Three Recommended Reads

Across the past month I've read some wonderful books that completely ensnared me. So, naturally, I thought I'd share some of the absolute best out of these books. Ranging from the labyrinthine streets of Victorian London to a great Gothic novel about a wholly unusual family to the mysteries of Tokyo at night – here are three books I highly recommend.

REVIEW: The Crimson Petal and the White by Michel Faber
| PAGES: 835 | Publisher: Canongate | FIRST PUBLISHED: 2002 | Historical Fiction | *FOR MATURE READERS* | 
When I think of The Crimson Petal and the White, I'm still unable to fathom how the lives of Sugar and those around her are fictitious. Both Michel Faber's characters and his Victorian London are so vivid, intricate, colourful and alive that, even in retrospect, it seems utterly incomprehensible for such pulsing life to be born from something as monochromatic as black ink on a page. If such an impressive feat is not the mark of a fantastic book, I honestly cannot tell you what is. The Crimson Petal and the White, flawed only slightly by its occasional tendency to meander off course, is a wonder. Faber's compulsively readable Dickensian epic offers the reader a tour through the Victorian London the real Victorian writers shied away from showing. So, to Michel Faber, I say thank youThank you for taking me to the real Victorian London. Thank you for introducing me to Sugar and the cast of indelibly wonderful characters her life entails. And, most of all, thank you for writing what one can fondly describe as a really, really good book.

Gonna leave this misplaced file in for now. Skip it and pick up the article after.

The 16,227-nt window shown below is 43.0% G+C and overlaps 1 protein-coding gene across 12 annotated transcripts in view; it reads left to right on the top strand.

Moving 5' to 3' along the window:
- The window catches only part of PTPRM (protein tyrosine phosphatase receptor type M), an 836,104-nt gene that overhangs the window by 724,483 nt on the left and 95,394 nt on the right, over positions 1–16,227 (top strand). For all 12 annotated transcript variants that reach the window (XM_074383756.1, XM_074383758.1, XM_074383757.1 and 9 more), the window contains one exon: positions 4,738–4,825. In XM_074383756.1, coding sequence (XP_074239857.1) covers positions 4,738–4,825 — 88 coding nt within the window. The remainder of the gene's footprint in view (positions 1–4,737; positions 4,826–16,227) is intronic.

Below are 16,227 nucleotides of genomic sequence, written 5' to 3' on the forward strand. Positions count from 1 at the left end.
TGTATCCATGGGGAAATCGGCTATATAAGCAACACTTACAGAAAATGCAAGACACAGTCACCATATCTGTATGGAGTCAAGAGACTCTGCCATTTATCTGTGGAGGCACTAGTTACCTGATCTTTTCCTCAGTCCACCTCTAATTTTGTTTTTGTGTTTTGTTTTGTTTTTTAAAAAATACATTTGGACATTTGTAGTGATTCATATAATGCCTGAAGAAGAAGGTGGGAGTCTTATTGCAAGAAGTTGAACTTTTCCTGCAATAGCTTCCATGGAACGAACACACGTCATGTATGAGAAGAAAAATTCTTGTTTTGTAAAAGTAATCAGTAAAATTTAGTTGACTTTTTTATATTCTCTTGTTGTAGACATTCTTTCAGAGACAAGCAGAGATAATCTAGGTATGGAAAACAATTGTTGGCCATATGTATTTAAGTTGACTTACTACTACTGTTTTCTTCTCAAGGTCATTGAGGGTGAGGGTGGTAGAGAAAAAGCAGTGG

| PAGES: 146 | PUBLISHER: Penguin | FIRST PUBLISHED: 1962 | Classics | Gothic |
We Have Always Lived in the Castle is quietly unsettling, bleakly written, brimming with pervasive unease, suffocatingly tense – and oh how I loved it! Shirley Jackson is a masterful storyteller, simple as. From the characters to the chilling climax, every aspect of this novel is decidedly creepy. It doesn't involve monsters or anything of the sort, but something far more disturbing. In fact, Jackson explores themes of insanity and the unhinged human mind. I won't say anything else (because this isn't a book you want to know too much about before beginning), but I'll share the opening – and what an opening it is!“My name is Mary Katherine Blackwood. I am eighteen years old, and I live with my sister Constance. I have often thought that with any luck at all, I could have been born a werewolf, because the two middle fingers on both my hands are the same length, but I have had to be content with what I had. I dislike washing myself, and dogs, and noise. I like my sister Constance, and Richard Plantagenet, and Amanita phalloides, the death-cup mushroom. Everyone else in our family is dead.”

After Dark by Haruki Murakami
REVIEW: After Dark by Haruki Murakami
| PAGES: 201 | PUBLISHER: Vintage | FIRST PUBLISHED: 2004 | Magical Realism | Contemporary |